News 12 at 6 o'clock / Monday, June 17, 2013
(Screenshot sent in by viewer @KDMessano)
AUGUSTA, Ga. (WRDW) -- The Augusta firefighter whose Twitter comment sparked a national firestorm on race has been getting death threats.
Last week, Andre Lacey tweeted: "How you signing the national anthem looking like an illegal immigrant?"
It was in response to a Hispanic child singing performing before the NBA finals. Lacey deleted his Twitter account and is apologizing.
"It had nothing to do with his race or anything like that. It was a joke done in poor taste," Lacey said.
"I can't tell you how many lives I've helped save. I was stationed in San Antonio, Texas, and I can't believe people are calling me racists," he said.
Lacey has worked as a firefighter for seven years in Augusta. He's also a former solider and father.
"My opinion is a lot different than some people. If somebody spoke on something my son was wearing, it's their opinion. It would not change anything," he said.
Lacey's opinion started a firestorm of racist and death tweets on Twitter. News 12 took to the streets of Augusta to find out if people thought it was racist or insensitive.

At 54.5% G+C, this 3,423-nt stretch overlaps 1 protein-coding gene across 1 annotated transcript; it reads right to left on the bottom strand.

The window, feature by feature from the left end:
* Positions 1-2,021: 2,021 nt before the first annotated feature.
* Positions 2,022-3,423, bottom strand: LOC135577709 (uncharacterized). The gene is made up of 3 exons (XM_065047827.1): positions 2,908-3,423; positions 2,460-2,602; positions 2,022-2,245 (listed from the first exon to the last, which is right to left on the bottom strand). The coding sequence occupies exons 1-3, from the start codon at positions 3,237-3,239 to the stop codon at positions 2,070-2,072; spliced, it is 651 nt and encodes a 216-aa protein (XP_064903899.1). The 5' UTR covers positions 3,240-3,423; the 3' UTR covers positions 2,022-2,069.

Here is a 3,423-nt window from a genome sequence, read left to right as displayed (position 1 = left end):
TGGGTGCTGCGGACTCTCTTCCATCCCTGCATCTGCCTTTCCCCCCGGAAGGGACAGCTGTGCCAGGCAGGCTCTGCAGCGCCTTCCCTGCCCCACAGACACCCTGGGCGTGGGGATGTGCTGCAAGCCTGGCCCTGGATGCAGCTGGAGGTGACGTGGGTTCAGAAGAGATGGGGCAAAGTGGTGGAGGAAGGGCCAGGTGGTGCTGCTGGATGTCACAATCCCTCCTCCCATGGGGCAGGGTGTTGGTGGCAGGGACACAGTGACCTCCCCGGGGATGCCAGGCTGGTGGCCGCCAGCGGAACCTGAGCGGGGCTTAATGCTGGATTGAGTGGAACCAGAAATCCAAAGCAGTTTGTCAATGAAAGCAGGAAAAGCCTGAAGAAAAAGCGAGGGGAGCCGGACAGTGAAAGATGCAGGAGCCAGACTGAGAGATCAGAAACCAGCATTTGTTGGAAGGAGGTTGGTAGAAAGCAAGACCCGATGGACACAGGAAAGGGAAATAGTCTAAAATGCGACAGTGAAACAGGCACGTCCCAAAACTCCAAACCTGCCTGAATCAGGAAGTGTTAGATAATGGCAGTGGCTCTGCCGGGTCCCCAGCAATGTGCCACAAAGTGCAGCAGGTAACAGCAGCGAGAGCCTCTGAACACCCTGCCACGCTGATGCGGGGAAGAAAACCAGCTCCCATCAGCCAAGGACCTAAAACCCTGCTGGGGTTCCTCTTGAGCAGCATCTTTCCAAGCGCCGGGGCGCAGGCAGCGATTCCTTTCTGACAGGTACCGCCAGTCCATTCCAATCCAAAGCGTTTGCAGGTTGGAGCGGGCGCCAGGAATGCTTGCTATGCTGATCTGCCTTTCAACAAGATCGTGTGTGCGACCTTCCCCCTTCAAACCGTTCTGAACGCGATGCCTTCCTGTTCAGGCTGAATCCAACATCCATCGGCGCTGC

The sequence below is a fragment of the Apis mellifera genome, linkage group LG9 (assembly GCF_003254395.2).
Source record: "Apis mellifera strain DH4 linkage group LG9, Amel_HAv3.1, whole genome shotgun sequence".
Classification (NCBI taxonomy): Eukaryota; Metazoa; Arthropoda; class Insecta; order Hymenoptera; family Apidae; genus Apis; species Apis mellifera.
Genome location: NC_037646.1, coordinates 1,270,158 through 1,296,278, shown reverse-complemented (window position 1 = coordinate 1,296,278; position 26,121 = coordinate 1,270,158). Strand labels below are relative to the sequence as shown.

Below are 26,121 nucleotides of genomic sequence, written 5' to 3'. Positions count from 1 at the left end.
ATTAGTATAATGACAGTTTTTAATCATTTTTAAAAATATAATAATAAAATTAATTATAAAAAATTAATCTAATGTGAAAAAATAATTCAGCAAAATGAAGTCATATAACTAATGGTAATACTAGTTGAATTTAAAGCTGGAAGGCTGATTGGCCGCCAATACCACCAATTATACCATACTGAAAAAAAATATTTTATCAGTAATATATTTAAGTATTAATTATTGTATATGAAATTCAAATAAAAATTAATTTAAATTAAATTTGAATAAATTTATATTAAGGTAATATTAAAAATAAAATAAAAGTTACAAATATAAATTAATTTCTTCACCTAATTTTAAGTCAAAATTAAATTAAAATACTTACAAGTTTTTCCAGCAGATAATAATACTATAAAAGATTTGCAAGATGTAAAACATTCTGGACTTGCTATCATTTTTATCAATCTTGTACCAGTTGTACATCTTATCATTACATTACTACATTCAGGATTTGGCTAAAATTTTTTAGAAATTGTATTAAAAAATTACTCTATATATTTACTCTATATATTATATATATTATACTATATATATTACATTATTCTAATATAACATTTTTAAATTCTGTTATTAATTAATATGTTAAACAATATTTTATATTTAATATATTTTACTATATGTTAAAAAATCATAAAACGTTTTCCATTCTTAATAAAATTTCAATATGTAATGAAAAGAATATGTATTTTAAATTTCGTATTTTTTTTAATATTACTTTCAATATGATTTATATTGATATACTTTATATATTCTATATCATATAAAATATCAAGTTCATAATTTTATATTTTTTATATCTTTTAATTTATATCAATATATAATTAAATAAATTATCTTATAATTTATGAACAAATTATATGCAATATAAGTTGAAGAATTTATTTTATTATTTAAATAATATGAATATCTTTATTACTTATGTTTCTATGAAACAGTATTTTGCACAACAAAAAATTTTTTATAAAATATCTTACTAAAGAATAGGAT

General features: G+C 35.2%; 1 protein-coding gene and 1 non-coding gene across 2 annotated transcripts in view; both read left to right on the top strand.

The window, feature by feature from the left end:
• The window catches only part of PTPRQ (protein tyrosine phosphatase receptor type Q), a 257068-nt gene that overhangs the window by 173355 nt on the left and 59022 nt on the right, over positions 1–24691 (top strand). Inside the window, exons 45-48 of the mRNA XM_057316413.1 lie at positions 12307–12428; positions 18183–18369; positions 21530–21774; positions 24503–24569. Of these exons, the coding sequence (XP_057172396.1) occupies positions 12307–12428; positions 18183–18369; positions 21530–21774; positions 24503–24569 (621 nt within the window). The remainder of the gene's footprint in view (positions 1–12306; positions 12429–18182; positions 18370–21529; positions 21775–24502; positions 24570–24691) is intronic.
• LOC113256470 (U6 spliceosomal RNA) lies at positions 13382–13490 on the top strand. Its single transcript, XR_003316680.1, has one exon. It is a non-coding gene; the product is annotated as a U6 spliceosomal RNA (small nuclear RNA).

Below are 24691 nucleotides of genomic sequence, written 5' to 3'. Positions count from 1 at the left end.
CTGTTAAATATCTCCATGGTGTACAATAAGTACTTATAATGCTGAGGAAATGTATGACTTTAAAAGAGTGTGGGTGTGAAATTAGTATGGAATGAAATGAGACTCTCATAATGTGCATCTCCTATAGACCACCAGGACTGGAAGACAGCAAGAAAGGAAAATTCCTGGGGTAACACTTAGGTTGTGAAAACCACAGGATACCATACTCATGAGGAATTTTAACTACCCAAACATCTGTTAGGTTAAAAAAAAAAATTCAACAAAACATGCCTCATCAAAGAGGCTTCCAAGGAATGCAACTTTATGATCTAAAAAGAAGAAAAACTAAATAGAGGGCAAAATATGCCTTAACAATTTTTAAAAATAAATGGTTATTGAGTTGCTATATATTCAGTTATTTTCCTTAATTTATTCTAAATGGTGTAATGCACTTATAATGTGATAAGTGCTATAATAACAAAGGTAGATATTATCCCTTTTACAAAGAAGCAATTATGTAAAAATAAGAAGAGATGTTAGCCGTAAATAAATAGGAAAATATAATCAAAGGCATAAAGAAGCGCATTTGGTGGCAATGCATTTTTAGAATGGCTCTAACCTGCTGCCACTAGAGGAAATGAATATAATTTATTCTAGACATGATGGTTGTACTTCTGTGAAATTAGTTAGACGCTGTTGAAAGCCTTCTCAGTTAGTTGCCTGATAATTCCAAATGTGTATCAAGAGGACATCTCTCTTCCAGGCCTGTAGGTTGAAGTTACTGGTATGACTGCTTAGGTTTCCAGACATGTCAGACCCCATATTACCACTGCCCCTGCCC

"The First Amendment should be protected among anything else. Even if people are offended, they have a right to say what they think," said Augusta resident Harry Mercer.
"It's racist. It's basically racial profiling. You're saying anyone from Hispanic descent must be an illegal immigrant," said Augusta resident Natalie Logue.
Others had different thoughts.
"He still has the freedom of speech, but it is racist," said Augusta resident Chelsie Williams.
"Being a racist is in a whole different category in itself. It was insensitive, and the guy took his stupid pills that morning," said Augusta resident JR Green.
For now, Lacey is logged off and says this will never happen again.
Lacey was not on company time or property when he made those comments, which are still under investigation city leaders.
The Augusta Fire Department has released its social media policy, which took effect on June 14. Click here to read the department's social media policy.